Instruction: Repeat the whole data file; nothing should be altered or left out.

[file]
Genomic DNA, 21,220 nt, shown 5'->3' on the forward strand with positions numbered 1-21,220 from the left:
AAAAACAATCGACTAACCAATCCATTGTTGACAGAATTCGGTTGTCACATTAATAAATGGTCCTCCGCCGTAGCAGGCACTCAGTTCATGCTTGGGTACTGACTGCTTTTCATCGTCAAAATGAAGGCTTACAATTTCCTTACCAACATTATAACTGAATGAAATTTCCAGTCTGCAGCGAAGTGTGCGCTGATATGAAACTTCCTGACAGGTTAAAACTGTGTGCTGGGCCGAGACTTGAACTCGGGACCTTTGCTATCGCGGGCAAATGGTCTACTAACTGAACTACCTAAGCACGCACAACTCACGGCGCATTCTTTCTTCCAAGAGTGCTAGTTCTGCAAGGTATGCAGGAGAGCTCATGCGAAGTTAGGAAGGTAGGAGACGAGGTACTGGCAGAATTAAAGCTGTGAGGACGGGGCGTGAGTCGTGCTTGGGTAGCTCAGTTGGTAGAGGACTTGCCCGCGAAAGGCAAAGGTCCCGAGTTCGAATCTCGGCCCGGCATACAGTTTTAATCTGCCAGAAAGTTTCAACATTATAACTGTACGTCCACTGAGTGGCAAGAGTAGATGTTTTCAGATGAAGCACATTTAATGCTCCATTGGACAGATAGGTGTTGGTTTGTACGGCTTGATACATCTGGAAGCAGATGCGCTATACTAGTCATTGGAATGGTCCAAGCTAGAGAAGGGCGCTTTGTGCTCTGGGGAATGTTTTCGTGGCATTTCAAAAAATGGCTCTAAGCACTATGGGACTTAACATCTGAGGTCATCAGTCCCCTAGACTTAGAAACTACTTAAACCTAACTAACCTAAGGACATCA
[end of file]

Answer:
Genomic DNA, 21,220 nt, shown 5'->3' on the forward strand with positions numbered 1-21,220 from the left:
AAAAACAATCGACTAACCAATCCATTGTTGACAGAATTCGGTTGTCACATTAATAAATGGTCCTCCGCCGTAGCAGGCACTCAGTTCATGCTTGGGTACTGACTGCTTTTCATCGTCAAAATGAAGGCTTACAATTTCCTTACCAACATTATAACTGAATGAAATTTCCAGTCTGCAGCGAAGTGTGCGCTGATATGAAACTTCCTGACAGGTTAAAACTGTGTGCTGGGCCGAGACTTGAACTCGGGACCTTTGCTATCGCGGGCAAATGGTCTACTAACTGAACTACCTAAGCACGCACAACTCACGGCGCATTCTTTCTTCCAAGAGTGCTAGTTCTGCAAGGTATGCAGGAGAGCTCATGCGAAGTTAGGAAGGTAGGAGACGAGGTACTGGCAGAATTAAAGCTGTGAGGACGGGGCGTGAGTCGTGCTTGGGTAGCTCAGTTGGTAGAGGACTTGCCCGCGAAAGGCAAAGGTCCCGAGTTCGAATCTCGGCCCGGCATACAGTTTTAATCTGCCAGAAAGTTTCAACATTATAACTGTACGTCCACTGAGTGGCAAGAGTAGATGTTTTCAGATGAAGCACATTTAATGCTCCATTGGACAGATAGGTGTTGGTTTGTACGGCTTGATACATCTGGAAGCAGATGCGCTATACTAGTCATTGGAATGGTCCAAGCTAGAGAAGGGCGCTTTGTGCTCTGGGGAATGTTTTCGTGGCATTTCAAAAAATGGCTCTAAGCACTATGGGACTTAACATCTGAGGTCATCAGTCCCCTAGACTTAGAAACTACTTAAACCTAACTAACCTAAGGACATCA